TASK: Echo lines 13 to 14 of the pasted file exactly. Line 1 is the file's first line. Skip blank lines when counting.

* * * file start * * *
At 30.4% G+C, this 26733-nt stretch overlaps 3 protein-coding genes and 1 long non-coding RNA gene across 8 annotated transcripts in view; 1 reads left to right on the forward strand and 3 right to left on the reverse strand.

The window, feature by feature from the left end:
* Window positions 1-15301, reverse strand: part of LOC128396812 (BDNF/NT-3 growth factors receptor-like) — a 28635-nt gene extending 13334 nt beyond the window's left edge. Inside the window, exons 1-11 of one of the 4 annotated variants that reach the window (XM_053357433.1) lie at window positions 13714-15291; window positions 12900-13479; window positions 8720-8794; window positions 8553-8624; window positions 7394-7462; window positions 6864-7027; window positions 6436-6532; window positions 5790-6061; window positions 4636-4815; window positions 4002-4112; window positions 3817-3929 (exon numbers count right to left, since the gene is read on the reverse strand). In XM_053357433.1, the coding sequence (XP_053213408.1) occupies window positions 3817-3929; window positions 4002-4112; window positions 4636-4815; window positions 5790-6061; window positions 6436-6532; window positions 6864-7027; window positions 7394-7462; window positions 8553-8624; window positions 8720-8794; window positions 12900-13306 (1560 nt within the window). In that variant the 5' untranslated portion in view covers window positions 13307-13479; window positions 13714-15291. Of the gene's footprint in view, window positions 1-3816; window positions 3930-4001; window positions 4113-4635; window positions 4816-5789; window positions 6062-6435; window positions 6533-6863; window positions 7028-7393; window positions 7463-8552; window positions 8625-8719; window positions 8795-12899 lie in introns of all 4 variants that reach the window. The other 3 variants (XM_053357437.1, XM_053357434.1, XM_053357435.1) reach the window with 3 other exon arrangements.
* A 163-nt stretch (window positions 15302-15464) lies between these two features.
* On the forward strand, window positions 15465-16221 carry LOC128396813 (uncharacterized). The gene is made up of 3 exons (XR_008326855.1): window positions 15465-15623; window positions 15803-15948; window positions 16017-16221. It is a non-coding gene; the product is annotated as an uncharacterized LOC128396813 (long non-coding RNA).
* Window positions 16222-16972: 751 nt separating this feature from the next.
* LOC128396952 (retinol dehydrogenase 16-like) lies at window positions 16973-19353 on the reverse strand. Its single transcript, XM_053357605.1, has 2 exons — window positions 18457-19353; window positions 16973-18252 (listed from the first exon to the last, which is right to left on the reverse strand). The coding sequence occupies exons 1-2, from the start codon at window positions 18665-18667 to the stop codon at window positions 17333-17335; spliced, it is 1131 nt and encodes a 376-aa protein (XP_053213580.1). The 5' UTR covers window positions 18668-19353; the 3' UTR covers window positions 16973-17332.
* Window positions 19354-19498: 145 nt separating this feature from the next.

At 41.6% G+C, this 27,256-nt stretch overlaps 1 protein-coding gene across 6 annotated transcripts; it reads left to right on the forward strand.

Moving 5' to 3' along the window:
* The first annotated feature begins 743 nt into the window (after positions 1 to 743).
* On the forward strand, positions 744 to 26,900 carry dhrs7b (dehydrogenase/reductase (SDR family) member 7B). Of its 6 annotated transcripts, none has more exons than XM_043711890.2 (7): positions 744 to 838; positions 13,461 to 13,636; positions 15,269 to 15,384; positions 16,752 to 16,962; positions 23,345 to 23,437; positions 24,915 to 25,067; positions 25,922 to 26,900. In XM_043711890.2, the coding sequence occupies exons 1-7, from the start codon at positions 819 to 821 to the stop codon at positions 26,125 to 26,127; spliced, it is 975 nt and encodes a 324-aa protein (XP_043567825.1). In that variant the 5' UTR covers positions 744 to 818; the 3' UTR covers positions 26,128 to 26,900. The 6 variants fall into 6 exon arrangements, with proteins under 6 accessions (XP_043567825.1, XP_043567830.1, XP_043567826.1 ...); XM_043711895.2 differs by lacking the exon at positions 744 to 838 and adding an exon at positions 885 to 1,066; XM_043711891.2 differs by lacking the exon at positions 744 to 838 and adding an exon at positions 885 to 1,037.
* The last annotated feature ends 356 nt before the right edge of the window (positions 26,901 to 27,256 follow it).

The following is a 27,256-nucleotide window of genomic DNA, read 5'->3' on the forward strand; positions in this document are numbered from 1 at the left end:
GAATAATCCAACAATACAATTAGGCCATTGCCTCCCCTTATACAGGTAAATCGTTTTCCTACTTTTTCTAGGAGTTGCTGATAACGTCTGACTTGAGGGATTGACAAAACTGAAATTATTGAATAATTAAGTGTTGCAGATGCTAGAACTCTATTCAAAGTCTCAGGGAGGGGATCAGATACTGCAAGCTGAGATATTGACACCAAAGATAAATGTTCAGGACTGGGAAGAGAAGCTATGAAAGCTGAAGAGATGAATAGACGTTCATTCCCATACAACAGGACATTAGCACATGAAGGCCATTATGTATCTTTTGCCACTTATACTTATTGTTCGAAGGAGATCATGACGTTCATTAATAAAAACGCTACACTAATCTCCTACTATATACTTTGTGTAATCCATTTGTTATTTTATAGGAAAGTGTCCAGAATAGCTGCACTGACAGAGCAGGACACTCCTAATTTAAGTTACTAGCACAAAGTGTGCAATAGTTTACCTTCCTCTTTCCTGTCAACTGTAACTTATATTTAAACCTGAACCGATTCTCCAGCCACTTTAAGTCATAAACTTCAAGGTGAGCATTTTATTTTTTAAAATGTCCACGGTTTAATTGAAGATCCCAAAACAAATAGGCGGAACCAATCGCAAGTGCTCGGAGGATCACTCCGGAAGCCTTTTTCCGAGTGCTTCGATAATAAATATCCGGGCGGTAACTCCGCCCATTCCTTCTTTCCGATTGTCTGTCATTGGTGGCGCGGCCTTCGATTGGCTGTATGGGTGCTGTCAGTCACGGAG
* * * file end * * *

* The last annotated feature ends 356 nt before the right edge of the window (positions 26,901 to 27,256 follow it).

The following is a 27,256-nucleotide window of genomic DNA, read 5'->3' on the forward strand; positions in this document are numbered from 1 at the left end: